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The Journal of Sports Medicine and Physical Fitness 2021 May 10

DOI: 10.23736/S0022-4707.21.12175-9


language: English

Acute injuries in American collegiate taekwondo competitions: a prospective study spanning four competitive seasons

Renee T. ZHAO 1, 2, Giovanna MEDINA 1, Eric T. CHEN 3, Luke S. OH 1

1 Department of Orthopaedic Surgery, Massachusetts General Hospital, Boston, MA, USA; 2 Institute for Medical Engineering and Science, Massachusetts Institute of Technology, Cambridge, MA, USA; 3 Department of Rehabilitation Medicine, Harborview Medical Center, University of Washington, Seattle, WA, USA


BACKGROUND: Injury patterns are well-documented for taekwondo competitions prior to the use of an electronic chest protector for scoring tabulation. To see if injury rates and types changed following this rule change that transformed the fighting style in taekwondo, we investigated injuries in collegiate taekwondo competitions in the United States.
METHODS: Data were collected at eight collegiate taekwondo tournaments from April 2018 to December 2019. All injured athletes seen at the first-aid station were invited to complete a survey that included injury location, type, and mechanism of injury. Injury rates were calculated per 1,000 athlete-exposures (A-Es) and minute-exposures (M-Es). Risk factors were modeled using logistic regression and chi-squared analysis.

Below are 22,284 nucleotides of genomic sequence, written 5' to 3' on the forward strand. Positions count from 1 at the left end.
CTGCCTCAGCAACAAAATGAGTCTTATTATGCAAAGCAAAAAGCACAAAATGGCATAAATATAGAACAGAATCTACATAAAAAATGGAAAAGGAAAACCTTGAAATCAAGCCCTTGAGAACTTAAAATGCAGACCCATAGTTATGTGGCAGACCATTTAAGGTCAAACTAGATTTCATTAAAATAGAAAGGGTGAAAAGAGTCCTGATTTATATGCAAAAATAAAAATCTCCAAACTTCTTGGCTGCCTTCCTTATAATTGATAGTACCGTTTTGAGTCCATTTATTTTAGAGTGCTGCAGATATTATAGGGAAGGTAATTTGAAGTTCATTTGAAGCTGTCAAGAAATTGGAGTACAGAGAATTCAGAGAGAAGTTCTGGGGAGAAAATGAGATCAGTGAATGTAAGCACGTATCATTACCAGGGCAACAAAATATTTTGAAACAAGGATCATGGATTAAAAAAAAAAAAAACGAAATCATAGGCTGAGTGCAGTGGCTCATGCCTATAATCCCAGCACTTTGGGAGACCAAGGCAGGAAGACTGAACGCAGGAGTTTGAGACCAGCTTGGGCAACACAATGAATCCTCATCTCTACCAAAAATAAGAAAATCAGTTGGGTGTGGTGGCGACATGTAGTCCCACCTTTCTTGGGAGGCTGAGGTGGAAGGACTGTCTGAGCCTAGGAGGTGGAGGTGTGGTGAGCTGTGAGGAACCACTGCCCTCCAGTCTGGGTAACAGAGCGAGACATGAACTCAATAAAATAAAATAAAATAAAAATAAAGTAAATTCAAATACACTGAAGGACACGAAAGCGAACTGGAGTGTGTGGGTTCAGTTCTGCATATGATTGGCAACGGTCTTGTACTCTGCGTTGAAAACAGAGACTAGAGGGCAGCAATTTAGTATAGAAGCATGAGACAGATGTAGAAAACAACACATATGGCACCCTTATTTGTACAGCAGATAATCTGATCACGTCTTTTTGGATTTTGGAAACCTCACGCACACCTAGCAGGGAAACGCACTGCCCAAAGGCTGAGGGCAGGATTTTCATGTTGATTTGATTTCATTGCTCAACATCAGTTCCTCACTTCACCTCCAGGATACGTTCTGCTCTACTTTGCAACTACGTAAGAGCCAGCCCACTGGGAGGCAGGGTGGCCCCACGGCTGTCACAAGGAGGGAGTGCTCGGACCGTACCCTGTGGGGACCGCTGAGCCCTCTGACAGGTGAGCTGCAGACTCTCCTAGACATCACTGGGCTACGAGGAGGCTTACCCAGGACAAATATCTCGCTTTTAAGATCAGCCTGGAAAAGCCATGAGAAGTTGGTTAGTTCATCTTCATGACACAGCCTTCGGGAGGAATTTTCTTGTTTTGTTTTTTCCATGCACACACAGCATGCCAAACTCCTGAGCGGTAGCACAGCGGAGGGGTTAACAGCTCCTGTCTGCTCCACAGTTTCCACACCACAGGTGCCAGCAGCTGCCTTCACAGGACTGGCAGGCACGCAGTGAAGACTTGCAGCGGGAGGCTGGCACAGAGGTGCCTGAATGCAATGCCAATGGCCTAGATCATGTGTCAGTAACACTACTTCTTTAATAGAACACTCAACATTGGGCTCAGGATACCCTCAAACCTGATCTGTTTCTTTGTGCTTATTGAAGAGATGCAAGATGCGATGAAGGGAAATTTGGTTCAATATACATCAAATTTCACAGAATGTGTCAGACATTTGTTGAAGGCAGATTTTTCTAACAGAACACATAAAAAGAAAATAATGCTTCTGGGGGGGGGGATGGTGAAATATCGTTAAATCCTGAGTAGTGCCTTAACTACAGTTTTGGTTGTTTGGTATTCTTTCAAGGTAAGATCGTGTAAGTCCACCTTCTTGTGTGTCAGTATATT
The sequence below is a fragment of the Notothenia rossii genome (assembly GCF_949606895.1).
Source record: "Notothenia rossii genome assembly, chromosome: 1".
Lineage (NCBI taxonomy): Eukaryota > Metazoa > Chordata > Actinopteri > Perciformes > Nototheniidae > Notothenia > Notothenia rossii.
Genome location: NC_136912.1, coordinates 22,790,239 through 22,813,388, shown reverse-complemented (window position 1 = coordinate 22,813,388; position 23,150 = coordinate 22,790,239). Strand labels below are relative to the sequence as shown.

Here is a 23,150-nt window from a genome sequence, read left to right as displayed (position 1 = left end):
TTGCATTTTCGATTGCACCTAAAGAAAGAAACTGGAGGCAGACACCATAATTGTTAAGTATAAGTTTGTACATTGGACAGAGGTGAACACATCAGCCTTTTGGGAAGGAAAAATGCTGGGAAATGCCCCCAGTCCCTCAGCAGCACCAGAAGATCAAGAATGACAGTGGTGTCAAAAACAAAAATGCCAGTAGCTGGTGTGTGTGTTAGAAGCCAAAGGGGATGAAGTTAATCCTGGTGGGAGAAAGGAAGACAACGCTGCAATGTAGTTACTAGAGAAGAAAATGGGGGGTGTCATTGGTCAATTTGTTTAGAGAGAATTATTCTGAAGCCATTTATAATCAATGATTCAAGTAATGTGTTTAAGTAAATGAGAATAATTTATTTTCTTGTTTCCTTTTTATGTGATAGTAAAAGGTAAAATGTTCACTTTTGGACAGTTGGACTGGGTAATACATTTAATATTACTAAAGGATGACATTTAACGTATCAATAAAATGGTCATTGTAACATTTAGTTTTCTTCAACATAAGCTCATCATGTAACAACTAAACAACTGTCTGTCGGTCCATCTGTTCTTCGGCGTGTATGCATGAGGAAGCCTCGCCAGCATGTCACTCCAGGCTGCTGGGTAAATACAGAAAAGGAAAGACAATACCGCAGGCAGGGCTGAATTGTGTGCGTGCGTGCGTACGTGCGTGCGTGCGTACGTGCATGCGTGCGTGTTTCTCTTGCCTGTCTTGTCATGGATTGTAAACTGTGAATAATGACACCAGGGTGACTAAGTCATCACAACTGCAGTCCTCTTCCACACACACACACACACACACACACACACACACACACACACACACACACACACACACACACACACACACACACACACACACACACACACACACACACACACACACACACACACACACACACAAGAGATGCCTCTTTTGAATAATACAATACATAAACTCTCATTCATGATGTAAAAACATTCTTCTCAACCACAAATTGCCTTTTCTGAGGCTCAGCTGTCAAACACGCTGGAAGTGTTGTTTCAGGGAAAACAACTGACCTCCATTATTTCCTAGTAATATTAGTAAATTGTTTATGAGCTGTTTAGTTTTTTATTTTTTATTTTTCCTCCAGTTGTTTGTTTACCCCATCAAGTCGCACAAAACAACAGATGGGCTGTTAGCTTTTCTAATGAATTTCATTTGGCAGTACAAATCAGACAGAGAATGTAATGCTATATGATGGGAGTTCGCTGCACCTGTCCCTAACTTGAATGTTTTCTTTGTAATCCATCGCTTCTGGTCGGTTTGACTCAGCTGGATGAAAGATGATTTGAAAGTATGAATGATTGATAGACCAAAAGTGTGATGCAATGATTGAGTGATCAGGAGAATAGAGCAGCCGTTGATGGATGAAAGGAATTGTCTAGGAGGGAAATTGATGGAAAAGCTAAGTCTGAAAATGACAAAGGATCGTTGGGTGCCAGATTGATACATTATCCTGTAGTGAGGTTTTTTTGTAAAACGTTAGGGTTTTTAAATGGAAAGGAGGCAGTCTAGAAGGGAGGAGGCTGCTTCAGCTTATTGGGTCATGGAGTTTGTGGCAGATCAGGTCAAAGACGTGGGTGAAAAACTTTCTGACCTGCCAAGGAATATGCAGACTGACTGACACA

RESULTS: Out of 1,096 athletes, 194 athletes reported 275 acute injuries. We found an injury risk of 17.7/100 athletes (95% CI 15.4, 20.0) and injury rate of 68.9/1,000 A-E (95% CI 60.7, 77.0) which was comparable to previous studies. The most common injuries were contusions to the lower limbs. In contrast to prior reports, men were injured more frequently from delivering a kick and women from receiving a kick. Populations at higher risk for injury included those with low belt rank and middle weight class for women.
CONCLUSIONS: It appears that the new fighting style did not affect injury rates. Injury locations and types remain similar, but the mechanisms of injury have reversed as men are more injured from attacking and women from defending. There remains a strong need for research to improve protective equipment and safety rules in taekwondo.

KEY WORDS: Sports injury rates; Injury prevention; Epidemiology; Martial arts

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